RESULTADOS: foram encontradas interações significativas (tempo/grupo) para CAMCOG - funcionamento executivo (χ2 = 3,961, p = 0,047), CAMCOG - fluência verbal (χ2 = 3,869, p = 0,049), CAMCOG - recuperação da memória (χ2 = 9.749, p = 0,004), WMLT - recordação (χ2 = 7,254, p = 0,007). Foi observado um declínio no grupo ETCC após a intervenção para CAMCOG - praxia construtiva (χ2 = 4,371, p = 0,037). Não encontramos diferenças significativas entre os grupos ETCC e placebo para outros testes.
CONCLUSÃO: A ETCC de 2 mA por 30 min, 2x por semana, por 5 semanas consecutivas, é superior ao placebo (Sham) na melhoria da recuperação de memória, fluência verbal e funcionamento executivo em idosos com CCL.

Transcranial Direct Current Stimulation (tDCS) is associated with cognitive improvements in healthy individuals,1,2 modulating cortical excitability through synaptic long-term potentiation/depression rate.3 The most important objective of tDCS is to modulate neuronal activity of some specific brain areas in a polarity-dependent pathway.4 During stimulation, current flows into the brain between the electrodes, modulating the brain such that the region beneath the anode undergoes depolarization resulting in excitation, while the area beneath the cathode undergoes hyperpolarization and inhibition.5 Although many authors have studied the effects of tDCS for mental disorders,6 there is no clear consensus on applying this technique in dementia-related disorders.7 Mild Cognitive Impairment (MCI) may represent a prodromal stage of Alzheimer's dementia.8 Many studies have suggested a progression rate of MCI to dementia averaging around 10% to 15% per year, particularly in amnestic MCI, where executive cognition disabilities are prevalent.9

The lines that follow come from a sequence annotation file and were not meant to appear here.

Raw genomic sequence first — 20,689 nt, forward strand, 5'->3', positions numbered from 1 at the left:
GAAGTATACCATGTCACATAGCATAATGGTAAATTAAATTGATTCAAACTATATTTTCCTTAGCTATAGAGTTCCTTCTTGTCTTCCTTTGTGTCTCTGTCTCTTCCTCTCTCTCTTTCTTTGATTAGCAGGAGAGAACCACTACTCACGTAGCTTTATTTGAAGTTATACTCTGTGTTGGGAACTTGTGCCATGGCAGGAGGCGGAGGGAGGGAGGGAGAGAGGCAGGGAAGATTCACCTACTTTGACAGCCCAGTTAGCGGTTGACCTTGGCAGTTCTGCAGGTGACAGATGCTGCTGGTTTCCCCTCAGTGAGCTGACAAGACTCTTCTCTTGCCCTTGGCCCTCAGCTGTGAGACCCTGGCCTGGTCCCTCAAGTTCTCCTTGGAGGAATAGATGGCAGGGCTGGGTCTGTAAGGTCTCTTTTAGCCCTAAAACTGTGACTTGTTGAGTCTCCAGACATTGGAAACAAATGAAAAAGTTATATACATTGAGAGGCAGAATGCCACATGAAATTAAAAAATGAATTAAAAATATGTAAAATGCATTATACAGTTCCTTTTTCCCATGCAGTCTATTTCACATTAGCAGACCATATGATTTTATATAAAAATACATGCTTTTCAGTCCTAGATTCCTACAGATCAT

In the complex physiopathology of MCI, many authors describe a dorsolateral prefrontal cortex (DLPFC) dysfunction. They suggest that there is altered DLPFC functional connectivity with various cortical and subcortical regions during the resting state.10 DLPFC function is very important for maintaining executive memory cognition and working memory. DLPFC dysfunction affects incoming sensory information, language comprehension, reasoning and learning. Neurophysiological and neuroimaging studies have shown altered DLPFC functioning as one of the possible neural bases responsible for the cognitive deficits, such as poor episodic memory retrieval and executive function, noted in MCI patients.11 Anode placement over the left DLPFC and cathode over the right supraorbital region is the most common tDCS protocol for improving working memory.

There is a lack of effective treatments to prevent progression to dementia. Only a few studies have examined the efficacy of neuromodulation strategies for treatment of deficits associated to MCI or dementia. A single session of 1mA anodal tDCS improved word-retrieval of a group of 18 MCI patients in a study with a crossover design.12 Moreover, four sessions of 2mA anodal tDCS were also associated with cognitive improvement in mild vascular dementia.13 However, there are no studies about the effects of a longer protocol which might be suitable for current clinical practice, in terms of duration and weekly frequency.